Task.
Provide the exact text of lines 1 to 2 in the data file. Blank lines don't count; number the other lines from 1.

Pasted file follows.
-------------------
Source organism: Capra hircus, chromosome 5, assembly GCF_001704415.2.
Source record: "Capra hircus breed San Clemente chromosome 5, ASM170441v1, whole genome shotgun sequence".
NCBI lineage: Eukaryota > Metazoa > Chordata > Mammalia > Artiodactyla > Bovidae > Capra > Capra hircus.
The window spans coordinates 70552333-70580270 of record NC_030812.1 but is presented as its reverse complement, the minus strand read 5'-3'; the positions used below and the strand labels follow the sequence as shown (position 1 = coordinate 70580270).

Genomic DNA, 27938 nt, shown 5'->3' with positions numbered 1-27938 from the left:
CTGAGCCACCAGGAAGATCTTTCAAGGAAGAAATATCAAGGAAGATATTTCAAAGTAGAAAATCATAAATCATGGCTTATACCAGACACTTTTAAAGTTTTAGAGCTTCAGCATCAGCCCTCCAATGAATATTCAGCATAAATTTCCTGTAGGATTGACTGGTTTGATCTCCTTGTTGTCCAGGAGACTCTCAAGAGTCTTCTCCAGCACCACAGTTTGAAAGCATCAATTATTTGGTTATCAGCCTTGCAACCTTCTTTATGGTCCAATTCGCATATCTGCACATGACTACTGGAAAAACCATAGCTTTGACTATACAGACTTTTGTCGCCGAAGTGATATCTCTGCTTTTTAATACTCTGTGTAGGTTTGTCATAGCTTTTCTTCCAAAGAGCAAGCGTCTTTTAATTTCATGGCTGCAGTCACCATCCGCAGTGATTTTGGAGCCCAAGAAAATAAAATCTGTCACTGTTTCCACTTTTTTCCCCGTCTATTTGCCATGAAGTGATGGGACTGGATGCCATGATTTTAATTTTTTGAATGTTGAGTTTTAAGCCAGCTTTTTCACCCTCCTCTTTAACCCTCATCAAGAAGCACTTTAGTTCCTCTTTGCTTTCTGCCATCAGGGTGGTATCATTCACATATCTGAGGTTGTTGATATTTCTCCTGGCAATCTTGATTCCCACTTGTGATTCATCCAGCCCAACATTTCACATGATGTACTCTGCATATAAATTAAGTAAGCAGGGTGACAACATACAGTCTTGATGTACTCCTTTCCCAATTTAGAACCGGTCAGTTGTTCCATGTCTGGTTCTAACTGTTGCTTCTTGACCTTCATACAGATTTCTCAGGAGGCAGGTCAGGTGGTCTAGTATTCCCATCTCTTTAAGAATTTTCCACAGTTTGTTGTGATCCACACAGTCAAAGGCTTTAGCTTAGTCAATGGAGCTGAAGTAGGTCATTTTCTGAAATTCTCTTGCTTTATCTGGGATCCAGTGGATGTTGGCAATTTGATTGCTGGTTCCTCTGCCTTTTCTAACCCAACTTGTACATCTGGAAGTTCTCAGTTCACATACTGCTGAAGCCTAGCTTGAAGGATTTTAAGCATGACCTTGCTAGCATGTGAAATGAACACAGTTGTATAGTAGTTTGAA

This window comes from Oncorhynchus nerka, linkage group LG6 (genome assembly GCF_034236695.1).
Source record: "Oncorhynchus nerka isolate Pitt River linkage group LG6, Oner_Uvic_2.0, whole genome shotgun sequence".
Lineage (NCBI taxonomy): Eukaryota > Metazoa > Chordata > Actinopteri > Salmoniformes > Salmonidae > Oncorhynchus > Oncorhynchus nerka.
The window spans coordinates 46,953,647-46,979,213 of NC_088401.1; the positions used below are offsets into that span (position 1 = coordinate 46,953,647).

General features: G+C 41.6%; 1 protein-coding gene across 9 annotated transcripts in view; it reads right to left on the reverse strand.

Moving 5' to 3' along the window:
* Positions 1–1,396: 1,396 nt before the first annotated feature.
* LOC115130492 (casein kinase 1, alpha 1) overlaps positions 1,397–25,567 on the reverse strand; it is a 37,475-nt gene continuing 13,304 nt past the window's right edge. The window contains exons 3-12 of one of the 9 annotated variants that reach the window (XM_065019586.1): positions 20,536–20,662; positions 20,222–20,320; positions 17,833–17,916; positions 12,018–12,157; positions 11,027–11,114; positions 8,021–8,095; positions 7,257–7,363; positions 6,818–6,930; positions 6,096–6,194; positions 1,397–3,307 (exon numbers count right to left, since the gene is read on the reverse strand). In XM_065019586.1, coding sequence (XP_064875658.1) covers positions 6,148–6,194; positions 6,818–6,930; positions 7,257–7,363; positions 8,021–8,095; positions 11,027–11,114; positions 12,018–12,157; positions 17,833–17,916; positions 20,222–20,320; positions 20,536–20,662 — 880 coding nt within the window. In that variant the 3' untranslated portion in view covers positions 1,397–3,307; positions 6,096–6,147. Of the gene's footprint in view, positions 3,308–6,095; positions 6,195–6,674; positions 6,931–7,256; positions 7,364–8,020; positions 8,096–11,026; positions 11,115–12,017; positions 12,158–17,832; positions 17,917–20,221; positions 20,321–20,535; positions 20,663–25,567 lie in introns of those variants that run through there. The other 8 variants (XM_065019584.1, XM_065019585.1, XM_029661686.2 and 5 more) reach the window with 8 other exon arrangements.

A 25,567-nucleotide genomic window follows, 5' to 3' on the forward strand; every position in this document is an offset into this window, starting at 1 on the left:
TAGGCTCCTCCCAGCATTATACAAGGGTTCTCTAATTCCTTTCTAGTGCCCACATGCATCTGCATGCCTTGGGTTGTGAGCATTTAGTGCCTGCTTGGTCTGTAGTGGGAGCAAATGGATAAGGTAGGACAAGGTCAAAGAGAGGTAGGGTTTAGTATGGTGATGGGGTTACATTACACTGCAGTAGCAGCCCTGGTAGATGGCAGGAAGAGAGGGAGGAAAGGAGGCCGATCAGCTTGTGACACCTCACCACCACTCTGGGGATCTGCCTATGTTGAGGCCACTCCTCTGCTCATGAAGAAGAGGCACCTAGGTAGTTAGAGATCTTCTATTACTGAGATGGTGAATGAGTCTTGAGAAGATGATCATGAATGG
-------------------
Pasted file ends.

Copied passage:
Source organism: Capra hircus, chromosome 5, assembly GCF_001704415.2.
Source record: "Capra hircus breed San Clemente chromosome 5, ASM170441v1, whole genome shotgun sequence".